After Walker and Lewis agreed to work with Spiker in the attempt to open up the Beach Cities, Walker contacted High Times.
“It’s a name that is respected and quite frankly, could afford this expensive journey with us,” he said.
When High Times bowed out, the stakes rose.
“Creative differences; let’s leave it at that,” said Walker, of the reasons for High Times’ withdrawal. “It was a big financial blow to all of us.”
The EDRCSC hired signature-gatherers for four cities total – Redondo Beach, Hermosa Beach, Manhattan Beach and El Segundo.
Walker’s Tradecraft was founded 12 years ago, and now has three stores in California, five in Oklahoma, and one about to open in Maine.
“We have consistently made less money every year for the last 12 years,” Walker said. “The days of duffel bags full of cash are long gone.”
The question he hears most now is how could the EDRCSC spend as much money as it did on the Beach City initiatives. The signature-gathering contracts alone ran, on average, $110,000 each.
“Dude, we never expected to spend this much,” Walker said.
Like High Times’ Paul Henderson, and Spiker, Walker disapproved of the Obagi recall project, and did not contribute to what became a $300,000 campaign, including in-kind contribution of Catalyst budtenders knocking on doors to get signatures.
“I wouldn’t have put the energy to it,” Walker said.
If retail cannabis is approved in all three Beach Cities, Tradecraft, Catalyst and perhaps a dozen other companies may apply for licenses.
“Every man for himself, and I wish them the best, and I’m sure they wish me the best,” Walker said of Catalyst.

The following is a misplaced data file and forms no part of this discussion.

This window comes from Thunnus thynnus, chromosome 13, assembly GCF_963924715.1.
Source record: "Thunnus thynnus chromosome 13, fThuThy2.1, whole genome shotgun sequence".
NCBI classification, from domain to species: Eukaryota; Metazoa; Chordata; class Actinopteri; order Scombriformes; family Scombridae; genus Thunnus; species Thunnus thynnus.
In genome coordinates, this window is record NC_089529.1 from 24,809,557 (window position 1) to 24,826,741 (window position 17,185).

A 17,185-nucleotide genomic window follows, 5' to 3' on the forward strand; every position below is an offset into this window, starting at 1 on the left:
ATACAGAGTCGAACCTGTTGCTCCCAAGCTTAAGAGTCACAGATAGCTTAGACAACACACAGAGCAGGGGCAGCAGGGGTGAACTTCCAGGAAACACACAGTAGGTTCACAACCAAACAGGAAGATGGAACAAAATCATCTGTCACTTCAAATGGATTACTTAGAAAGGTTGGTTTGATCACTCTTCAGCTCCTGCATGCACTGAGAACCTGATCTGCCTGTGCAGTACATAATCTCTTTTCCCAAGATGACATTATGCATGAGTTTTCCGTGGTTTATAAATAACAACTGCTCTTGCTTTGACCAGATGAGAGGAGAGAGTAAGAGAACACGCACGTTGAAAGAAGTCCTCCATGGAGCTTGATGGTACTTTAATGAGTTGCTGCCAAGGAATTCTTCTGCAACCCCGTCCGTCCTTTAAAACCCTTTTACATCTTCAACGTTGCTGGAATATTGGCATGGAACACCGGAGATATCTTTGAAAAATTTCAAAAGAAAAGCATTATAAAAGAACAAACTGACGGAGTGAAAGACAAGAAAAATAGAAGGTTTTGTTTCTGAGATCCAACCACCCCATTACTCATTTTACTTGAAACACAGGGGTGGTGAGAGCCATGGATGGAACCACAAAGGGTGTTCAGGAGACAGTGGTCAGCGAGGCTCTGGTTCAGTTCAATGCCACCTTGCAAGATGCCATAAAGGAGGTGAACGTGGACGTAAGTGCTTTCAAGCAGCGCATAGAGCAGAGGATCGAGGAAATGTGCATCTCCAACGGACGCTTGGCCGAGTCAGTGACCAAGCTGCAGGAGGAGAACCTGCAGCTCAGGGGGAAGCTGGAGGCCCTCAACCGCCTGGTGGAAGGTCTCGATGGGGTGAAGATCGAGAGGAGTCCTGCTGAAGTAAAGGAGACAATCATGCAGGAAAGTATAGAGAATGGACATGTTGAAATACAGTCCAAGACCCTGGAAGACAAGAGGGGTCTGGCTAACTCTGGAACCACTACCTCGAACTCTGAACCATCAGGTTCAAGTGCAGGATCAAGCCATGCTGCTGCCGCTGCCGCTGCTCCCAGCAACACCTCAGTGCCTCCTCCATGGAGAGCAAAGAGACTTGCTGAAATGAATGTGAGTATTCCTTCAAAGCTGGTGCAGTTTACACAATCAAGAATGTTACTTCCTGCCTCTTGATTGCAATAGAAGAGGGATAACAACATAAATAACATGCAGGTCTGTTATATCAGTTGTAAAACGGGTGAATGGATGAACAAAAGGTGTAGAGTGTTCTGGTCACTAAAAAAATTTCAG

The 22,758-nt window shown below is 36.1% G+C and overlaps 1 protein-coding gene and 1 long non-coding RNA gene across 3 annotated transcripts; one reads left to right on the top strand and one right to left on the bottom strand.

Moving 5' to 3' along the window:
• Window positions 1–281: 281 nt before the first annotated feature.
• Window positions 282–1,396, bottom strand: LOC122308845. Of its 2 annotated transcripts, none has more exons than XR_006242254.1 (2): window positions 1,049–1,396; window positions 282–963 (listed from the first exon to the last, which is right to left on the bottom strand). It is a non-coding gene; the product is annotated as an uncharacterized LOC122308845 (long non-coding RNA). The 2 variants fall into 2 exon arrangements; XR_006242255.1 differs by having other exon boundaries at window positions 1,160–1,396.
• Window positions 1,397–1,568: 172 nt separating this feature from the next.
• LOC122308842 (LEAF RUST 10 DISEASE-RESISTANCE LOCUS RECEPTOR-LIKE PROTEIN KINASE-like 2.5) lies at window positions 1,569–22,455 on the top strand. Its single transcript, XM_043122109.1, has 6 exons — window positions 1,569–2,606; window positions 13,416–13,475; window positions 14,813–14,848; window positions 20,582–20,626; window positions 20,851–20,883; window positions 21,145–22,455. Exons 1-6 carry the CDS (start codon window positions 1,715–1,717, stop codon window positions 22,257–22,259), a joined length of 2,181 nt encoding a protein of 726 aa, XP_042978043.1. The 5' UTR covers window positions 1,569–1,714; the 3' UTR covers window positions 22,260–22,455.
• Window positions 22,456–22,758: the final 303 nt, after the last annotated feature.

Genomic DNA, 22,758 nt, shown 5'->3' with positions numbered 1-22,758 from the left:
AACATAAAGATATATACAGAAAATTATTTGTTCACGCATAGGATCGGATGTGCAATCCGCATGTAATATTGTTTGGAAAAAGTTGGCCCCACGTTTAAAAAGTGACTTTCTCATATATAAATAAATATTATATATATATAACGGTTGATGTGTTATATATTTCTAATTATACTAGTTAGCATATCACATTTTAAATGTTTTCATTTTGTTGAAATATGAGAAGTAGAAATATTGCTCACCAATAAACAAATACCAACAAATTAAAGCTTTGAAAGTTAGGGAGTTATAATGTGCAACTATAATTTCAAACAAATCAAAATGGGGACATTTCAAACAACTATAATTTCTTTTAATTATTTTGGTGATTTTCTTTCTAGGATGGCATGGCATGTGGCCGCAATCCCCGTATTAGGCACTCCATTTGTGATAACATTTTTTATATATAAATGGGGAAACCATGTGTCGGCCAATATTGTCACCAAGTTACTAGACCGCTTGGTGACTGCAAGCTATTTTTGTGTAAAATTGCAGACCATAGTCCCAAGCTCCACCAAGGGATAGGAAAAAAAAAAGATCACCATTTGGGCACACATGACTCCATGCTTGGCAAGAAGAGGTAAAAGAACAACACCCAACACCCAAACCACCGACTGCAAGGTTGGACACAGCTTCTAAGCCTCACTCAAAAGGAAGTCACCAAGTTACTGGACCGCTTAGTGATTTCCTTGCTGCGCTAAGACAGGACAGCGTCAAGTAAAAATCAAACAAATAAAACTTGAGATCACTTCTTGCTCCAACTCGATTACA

The Beach Cities could have up to eight licenses available: three each in Redondo and Manhattan, and two in Hermosa.
“I’ll bet, minimum, each city gets 10 good, solid applicants,” Spiker said. “Redondo probably more than 10 because there is more property available.”
Whatever happens, it appears Walker’s risk in the South Bay is less than Lewis’ and Martin’s.
“If you’re breaking even in this business, you’re doing great,” Walker said. “I’m vertically integrated. We’re a seed-to-sale company.”
Tradecraft is owned by Dub Brothers Management – Walker and his brother. They started on the margins of the industry, well before 2016’s Proposition 64.
“We’re skid row farmers,” he said. “You can tell how long someone has been in the cannabis business by how sh—y the neighborhood is for their (grow operation).”
Tradecraft rents five former sewing factories in downtown Los Angeles.
“The sewing houses had enough power,” Walker said.
“This is a generational opportunity. Years ago there was a lot of money to be made. There still is. But this is a long game. We’re the pioneers in an industry that is going to be here forever.”
After California’s legalization, national investors appeared with money but had no knowledge of cannabis and its culture – for example, what strains are for balms, edibles, medicinal and recreational uses.
Walker and Tradecraft knew these things.
Now, with an infusion of East Coast money, post-legalization, Tradecraft has 80, one thousand-square foot “hoophouses” (small greenhouses) in Lancaster, at the former site of one of the world’s largest onion distributors.
“We started two and a half years ago, when the bottom hadn’t fallen out yet,” Walker said of the EDRCSC in the South Bay. “We started it and we’re going to do it. It’s almost over, the final push.” ER